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Article: The GAT: Raaga Yaman and Yaman Kalyan

 
By Haresh Bakshi
 
  In all likelihood, the term 'gat' has been derived from the Sanskrit word 'gati', meaning 'movement'. Let us evolve the definition of a 'gat'.

A gat is played on an instrument. It is played in rhythm, in any taal. The gat is played in a rhythm which can be slow, or fast, or even very fast. The gat is a cyclical, fixed melody in a raga. It is a melodic composition which usually consists of one or two melodic lines. The instruments that play gat-s include all melodic instruments like flute, santoor, sarangi, sarod, sitar, violin etc. In fact any instrument, Indian or not, has to resort to a gat when it starts to play in rhythm.

The improvisation of a raga on an instrument starts with alap, jod and jhala. It is then followed by a gat in slow tempo. It gradually increases in tempo, reaching a break-neck cresdendo. The performance typically ends with a tihai.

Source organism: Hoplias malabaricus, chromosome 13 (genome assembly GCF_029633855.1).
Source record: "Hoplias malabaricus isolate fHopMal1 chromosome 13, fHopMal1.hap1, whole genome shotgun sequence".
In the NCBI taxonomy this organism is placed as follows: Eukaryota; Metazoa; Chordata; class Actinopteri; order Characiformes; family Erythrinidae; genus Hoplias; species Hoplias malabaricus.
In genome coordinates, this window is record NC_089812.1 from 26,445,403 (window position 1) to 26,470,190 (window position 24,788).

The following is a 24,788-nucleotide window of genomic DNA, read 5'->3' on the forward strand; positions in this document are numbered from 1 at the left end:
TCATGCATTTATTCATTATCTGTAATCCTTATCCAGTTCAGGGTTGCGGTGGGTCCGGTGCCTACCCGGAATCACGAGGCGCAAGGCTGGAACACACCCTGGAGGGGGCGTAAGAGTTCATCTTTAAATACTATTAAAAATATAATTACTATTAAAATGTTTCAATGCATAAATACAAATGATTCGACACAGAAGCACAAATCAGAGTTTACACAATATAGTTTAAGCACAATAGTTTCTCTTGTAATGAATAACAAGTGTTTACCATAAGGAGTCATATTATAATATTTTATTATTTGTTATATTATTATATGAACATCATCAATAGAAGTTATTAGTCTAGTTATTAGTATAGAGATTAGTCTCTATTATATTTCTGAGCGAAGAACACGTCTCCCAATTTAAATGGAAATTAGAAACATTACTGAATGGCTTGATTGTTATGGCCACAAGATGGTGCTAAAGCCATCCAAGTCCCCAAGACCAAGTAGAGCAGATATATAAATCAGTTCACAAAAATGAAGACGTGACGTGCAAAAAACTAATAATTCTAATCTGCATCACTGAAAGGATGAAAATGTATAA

A gat is played on the harmonium also. When a gat plays only one line, repeatedly, to work as a reference to the solo performance on the tabla, it is called a lehra. A lehra is usually played on the sarangi or harmonium.

Let us commence this series with a gat, in teental, in the raga Yaman:

  1 2 3 4   5 6 7 8   9  101112  13141516
| - - - - | - - - - | "N R G M | P . R R |

  1 2 3 4   5 6 7 8
| G . G R |"N R S . |
Let us continue this series with a gat, in teental, in the raga Yaman kalyan:
 1 2 3 4   5 6 7 8   9  101112  13141516
| - - - - | - - - - | "N R G M | P M G . |

 1 2 3 4   5 6 7 8
| G m G R |"N R S . |
 

 

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